My rating: 5 of 5 stars
And yes, I’m trying out a new title for the review portion of this here blog – just for the fun of it and all that.
BUT! Before I begin to dive into the review and lose anyone not already familiar (even in passing) with what this book is basically about, here’s a quick blurb:
Here lives an orphaned ward named Lyra Belacqua, whose carefree life among the scholars at Oxford’s Jordan College is shattered by the arrival of two powerful visitors. First, her fearsome uncle, Lord Asriel, appears with evidence of mystery and danger in the far North, including photographs of a mysterious celestial phenomenon called Dust and the dim outline of a city suspended in the Aurora Borealis that he suspects is part of an alternate universe. He leaves Lyra in the care of Mrs. Coulter, an enigmatic scholar and explorer who offers to give Lyra the attention her uncle has long refused her. In this multilayered narrative, however, nothing is as it seems. Lyra sets out for the top of the world in search of her kidnapped playmate, Roger, bearing a rare truth-telling instrument, the compass of the title. All around her children are disappearing—victims of so-called “Gobblers”—and being used as subjects in terrible experiments that separate humans from their daemons, creatures that reflect each person’s inner being. And somehow, both Lord Asriel and Mrs. Coulter are involved.
Now, with that out of the way, you have a basic idea (about as much as I did when I first came across it) and I can get to the my more-than-a-month-overdue rambling review of this book!
To begin with, what I love most about this story is that it is a rarity for me in some ways, compared to most modern fiction and science fiction in particular. You see I find myself increasingly annoyed by writers that feel compelled to fill up space and explain all their choices and concepts – what I loved most about science fiction and fantasy growing up was the lack of tropes and cliches that are so common today, the love of the surreal and the bizarre and the flight of fancy. The whole point of such stories to me is to not have to understand the science and the audience isn’t (or shouldn’t be) that stupid (I’m sorry to imply but its true in part) that if the reason why a thing is flying or why someone can do what they do or how something works is not explained, they cannot take a simple leap of imagination and believe that it just simple IS – it is a sense of wonder that as a new generation and a new century we have slowly begun to lose.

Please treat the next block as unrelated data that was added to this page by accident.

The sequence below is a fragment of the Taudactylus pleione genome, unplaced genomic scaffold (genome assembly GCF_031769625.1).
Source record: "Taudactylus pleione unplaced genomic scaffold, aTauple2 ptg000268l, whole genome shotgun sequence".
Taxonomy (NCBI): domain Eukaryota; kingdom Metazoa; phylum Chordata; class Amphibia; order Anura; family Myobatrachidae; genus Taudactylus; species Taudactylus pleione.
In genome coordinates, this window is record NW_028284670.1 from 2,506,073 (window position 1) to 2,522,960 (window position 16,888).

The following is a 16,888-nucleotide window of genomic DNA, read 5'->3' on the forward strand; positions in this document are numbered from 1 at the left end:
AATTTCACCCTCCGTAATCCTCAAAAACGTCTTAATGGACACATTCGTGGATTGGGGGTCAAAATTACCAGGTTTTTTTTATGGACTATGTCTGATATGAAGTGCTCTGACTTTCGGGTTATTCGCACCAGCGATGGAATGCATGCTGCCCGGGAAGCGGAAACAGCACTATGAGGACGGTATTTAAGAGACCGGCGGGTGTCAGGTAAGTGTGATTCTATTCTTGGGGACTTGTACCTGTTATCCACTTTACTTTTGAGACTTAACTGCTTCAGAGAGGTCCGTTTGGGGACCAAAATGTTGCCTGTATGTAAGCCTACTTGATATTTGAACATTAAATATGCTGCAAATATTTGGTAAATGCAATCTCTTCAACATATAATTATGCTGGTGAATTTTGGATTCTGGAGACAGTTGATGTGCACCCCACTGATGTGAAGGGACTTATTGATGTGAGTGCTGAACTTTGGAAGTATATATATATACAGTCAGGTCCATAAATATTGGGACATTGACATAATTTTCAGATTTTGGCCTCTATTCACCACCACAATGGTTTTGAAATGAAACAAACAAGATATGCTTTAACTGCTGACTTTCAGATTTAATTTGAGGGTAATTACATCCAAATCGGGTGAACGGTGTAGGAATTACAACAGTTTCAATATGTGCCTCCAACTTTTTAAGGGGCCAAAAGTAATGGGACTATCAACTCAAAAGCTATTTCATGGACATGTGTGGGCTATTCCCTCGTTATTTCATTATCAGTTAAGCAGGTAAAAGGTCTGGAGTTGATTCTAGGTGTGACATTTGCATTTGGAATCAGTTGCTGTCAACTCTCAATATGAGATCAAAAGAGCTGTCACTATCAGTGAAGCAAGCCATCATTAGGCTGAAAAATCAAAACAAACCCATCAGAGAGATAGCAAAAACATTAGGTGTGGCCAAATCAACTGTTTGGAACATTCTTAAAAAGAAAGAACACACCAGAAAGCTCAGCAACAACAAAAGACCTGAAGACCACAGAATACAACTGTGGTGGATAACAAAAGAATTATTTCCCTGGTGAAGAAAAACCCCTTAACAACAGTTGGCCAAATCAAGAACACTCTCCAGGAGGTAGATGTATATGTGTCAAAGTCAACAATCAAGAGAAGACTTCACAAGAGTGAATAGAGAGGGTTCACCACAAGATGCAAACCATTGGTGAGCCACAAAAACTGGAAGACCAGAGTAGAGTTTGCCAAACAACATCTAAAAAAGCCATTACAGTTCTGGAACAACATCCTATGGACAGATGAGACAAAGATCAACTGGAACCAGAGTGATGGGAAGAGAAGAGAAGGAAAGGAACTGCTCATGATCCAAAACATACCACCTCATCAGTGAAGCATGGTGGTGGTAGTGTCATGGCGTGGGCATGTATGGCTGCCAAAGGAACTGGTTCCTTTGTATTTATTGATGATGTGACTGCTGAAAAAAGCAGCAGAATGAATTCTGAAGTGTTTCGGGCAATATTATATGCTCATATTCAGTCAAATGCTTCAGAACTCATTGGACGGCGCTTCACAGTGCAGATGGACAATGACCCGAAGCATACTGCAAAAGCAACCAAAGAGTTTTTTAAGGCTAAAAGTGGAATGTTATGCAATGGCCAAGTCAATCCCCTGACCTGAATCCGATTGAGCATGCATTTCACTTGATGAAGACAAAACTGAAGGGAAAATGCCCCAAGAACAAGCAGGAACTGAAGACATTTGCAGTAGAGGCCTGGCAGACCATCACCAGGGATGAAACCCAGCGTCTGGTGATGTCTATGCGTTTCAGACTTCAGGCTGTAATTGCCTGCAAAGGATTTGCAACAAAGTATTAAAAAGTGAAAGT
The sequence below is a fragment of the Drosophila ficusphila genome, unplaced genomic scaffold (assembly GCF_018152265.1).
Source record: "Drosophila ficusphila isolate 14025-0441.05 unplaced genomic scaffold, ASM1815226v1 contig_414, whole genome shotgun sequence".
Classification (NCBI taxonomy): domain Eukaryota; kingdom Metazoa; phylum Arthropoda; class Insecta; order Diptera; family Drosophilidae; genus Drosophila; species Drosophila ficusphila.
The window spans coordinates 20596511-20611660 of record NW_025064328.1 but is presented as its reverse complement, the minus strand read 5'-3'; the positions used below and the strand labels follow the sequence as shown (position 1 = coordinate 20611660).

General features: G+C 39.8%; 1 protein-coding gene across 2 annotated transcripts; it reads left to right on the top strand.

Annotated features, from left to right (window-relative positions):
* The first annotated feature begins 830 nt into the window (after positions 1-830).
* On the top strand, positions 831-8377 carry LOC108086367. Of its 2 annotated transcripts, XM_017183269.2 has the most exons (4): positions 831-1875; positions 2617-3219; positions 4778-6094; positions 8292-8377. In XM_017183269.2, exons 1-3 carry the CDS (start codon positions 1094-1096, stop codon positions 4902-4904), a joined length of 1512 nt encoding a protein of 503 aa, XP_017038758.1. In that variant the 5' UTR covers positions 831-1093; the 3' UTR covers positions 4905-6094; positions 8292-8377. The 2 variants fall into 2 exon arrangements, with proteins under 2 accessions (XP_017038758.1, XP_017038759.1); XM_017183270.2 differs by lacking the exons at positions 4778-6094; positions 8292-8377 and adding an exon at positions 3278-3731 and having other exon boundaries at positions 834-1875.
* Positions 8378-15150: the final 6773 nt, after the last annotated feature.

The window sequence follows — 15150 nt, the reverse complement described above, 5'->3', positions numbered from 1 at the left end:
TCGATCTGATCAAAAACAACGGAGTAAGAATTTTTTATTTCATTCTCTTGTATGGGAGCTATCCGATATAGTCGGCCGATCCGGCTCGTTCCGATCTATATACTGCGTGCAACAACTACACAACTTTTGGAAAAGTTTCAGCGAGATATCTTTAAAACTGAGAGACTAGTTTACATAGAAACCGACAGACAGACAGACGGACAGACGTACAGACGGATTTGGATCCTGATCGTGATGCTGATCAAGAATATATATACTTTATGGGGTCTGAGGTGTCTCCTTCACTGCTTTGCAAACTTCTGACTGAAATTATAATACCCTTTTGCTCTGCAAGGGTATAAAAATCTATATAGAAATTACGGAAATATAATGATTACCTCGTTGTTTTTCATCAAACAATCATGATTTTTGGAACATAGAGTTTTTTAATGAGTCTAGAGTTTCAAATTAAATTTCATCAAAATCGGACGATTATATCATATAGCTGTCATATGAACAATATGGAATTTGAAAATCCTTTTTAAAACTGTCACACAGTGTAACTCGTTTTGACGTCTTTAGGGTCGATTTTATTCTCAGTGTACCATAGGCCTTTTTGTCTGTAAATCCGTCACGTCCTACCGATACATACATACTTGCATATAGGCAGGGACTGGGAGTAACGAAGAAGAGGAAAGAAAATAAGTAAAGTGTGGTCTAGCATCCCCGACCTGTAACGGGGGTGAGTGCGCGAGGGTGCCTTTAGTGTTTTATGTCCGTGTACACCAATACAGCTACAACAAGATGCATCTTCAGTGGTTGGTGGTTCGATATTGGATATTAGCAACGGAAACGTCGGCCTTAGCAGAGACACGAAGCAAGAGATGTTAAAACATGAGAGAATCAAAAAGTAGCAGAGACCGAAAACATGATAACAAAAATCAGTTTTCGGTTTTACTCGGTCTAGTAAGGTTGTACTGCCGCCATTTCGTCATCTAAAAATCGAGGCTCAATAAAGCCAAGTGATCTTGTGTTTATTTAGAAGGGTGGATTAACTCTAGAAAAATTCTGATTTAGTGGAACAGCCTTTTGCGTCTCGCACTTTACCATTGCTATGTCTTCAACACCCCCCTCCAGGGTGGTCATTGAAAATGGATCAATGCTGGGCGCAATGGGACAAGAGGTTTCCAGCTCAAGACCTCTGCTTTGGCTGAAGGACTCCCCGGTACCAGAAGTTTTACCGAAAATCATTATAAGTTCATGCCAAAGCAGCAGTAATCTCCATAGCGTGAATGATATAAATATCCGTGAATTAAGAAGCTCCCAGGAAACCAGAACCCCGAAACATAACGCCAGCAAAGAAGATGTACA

It is this very reason why I have developed such a love for this series and am going to be diving back into it with the second volume soon – Pullman creates a new world with its own rules and the barest minimally required explanation (enough to make you nod a little and go “alright then!” and keep reading) and with that out of the way, moves on to tell a compelling story filled with wonder and a remarkably surprising depth.
At first I was under the impression that this book was some kind of child’s fantasy story series and I knew no-one who had ever read it really and never bothered. Then I saw my sister read it and read the blurbs at the back and the concept touched something in my mind that left a kind of bookmark to check back in with this sometime. Of course, as with many things, that didn’t happen. The end result was that in a rare turn, I saw the movie BEFORE I read the book (something unusual for me) and despite a lot of the critique it took, I think it was fairly well handled all said and done, leaving me now truly intrigued with the ideas Pullman had brought to life and this amazing new world.